Jen Robinson - Impact in Brief - 3 mins
After almost a year of nosediving approval ratings, President Biden just had a pretty good week. The US senate passed the Inflation Reduction Act, his sweeping economic package designed to combat climate change, lower drug prices and tackle inflation. The bill, which looked like it might falter after holdouts from two conservative Democratic senators, narrowly passed when last minute concessions saw them change their minds. While the resulting measure has been watered down, it’s still pretty good news for the climate.
On the back of this, we think it’s the right time to look at reasons to be optimistic about climate change. Sometimes, the news can be so bad it feels paralysing. But there are many reasons to be hopeful.
According to The Guardian, independent analysis of the legislation shows that if adhered to, the bill could see the US reduce its carbon emissions by 40% by the end of the decade. More specifically, the report, made by Rhodium Group, estimates that by 2030, the United States could be at CO2 emissions levels that are between 31% and 44% below what they were in 2005.
This is great news for the climate. The US is responsible for 14% of all global carbon emissions, and comes in second after China in the league table of the world’s biggest polluters. In 2019, it pumped out some 5,416 million tons of CO2.
The never-ratified Green New Deal has been a hot button topic in American politics for years. Now, the EU has its own version of a green plan, albeit one with a narrower focus. The initiative, which just passed in the European parliament, means companies have to make sure products sold in the EU have not been produced on deforested land. The European assembly says it will stop the EU’s role in the destruction of “irreplaceable tropical forests”.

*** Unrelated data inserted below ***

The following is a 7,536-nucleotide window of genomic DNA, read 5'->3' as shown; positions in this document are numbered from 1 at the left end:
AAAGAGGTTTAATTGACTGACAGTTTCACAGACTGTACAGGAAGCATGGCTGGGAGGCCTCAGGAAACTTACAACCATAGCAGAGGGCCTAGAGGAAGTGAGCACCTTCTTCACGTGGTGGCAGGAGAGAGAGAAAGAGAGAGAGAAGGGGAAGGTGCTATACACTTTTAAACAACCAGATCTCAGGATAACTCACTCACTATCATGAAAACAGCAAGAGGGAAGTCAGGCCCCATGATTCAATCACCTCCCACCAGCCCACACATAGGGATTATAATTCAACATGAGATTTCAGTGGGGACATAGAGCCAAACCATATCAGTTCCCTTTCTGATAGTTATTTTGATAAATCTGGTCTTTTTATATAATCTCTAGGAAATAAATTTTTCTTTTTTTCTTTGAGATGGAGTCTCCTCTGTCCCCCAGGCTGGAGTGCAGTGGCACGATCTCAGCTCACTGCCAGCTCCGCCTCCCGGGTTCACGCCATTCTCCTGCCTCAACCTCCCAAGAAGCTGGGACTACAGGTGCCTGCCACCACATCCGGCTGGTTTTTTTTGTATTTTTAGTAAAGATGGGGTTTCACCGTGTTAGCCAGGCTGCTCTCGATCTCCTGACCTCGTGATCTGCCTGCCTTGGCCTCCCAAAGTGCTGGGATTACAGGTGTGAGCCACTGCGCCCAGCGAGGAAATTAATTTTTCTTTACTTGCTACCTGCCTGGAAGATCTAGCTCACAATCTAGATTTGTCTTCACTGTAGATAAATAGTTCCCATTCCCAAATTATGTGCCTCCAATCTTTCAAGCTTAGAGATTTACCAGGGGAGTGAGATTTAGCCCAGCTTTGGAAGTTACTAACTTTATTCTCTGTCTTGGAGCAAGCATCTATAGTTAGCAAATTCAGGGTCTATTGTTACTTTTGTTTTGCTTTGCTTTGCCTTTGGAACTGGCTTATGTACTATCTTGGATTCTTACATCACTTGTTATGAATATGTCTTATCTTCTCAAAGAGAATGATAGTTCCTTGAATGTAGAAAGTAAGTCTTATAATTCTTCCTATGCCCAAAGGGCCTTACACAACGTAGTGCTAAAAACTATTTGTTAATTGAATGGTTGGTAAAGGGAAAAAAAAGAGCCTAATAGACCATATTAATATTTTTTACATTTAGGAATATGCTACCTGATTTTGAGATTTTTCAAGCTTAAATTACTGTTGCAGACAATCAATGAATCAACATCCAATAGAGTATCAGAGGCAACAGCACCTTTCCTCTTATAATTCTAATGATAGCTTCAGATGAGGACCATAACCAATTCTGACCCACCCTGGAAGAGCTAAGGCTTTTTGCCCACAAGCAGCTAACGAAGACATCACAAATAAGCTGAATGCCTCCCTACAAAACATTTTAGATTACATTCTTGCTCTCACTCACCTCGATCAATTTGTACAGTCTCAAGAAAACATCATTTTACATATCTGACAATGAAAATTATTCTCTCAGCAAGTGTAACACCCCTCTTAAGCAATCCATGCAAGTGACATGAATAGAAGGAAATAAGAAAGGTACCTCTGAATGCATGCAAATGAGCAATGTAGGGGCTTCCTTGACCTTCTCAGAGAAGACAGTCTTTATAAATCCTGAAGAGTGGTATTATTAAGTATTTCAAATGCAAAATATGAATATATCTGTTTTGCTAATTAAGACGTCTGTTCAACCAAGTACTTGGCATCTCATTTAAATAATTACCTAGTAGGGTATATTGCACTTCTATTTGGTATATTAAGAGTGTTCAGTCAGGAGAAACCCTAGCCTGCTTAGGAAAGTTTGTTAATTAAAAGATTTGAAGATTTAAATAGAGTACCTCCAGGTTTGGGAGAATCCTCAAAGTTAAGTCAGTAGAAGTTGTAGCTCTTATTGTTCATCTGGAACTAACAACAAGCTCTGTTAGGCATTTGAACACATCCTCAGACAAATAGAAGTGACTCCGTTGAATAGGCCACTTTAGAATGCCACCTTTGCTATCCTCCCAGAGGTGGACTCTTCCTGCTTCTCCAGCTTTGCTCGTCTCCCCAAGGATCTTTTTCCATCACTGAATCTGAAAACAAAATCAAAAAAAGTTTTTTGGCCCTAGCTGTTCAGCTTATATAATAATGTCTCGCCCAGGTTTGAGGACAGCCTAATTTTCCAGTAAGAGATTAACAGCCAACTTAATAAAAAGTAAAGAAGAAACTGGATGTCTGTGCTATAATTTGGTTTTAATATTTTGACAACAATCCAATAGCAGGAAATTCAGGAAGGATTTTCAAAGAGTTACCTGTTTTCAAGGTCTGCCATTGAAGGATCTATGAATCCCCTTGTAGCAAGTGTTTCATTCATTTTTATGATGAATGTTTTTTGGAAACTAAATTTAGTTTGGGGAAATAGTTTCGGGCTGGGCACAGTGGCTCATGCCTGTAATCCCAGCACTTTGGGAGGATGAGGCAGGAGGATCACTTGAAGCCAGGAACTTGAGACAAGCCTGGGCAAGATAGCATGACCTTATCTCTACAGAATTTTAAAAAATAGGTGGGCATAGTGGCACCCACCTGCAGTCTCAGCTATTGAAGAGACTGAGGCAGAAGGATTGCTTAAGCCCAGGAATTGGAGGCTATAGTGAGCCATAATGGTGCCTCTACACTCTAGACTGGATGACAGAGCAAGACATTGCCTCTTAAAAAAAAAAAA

Deforestation is bad for the global climate. Trees and plants in forests store CO2 during photosynthesis, the process through which they convert light into energy. When forests are levelled, that stored carbon is released into the atmosphere all over again.
The EU measure is a pretty important step, especially considering an area larger than the EU was lost to deforestation between 1990 and 2020.
Scientists just reported that they recorded the highest levels of coral cover in 36 years along the Great Barrier Reef. According to a report in The Guardian, a fast-growing species of coral has pushed cover up to levels not seen in decades.
The findings come from the north and central areas of the coral system, which lies off the coast of Queensland, Australia. The barrier is vital to the global fight against climate change. Coral reefs are known as “blue carbon sites”. This means they act a little bit like forests in the sea, in that they store carbon. Without them, ocean ecosystems would change drastically and carbon levels would rise considerably. To date, climate change has worn down coral systems, causing bleaching and ocean acidification.
Companies such as Beyond Meat, which is part of CIRCA5000’s Sustainable Future of Food fund, seem to have read the room. New research from the Boston Consulting Group (BCG) shows that protein-based food alternatives are not only a leading way to tackle the climate crisis, but consumers love them too.
Right now, the food system is responsible for 26% of global greenhouse gas emissions. And animal agriculture alone is responsible for 15%. But moving to alternative proteins could see a reduction of the equivalent of 0.85 gigatons of CO2 worldwide by 2030, the report says. That’s about the same as decarbonising 95% of the aviation industry.
The research also showed that more than 30% of consumers had climate action in mind when they switched to protein alternatives. “Give credit to the consumer,” the researchers wrote. “People around the world are buying into alternative proteins — and are very happy with what they find.”
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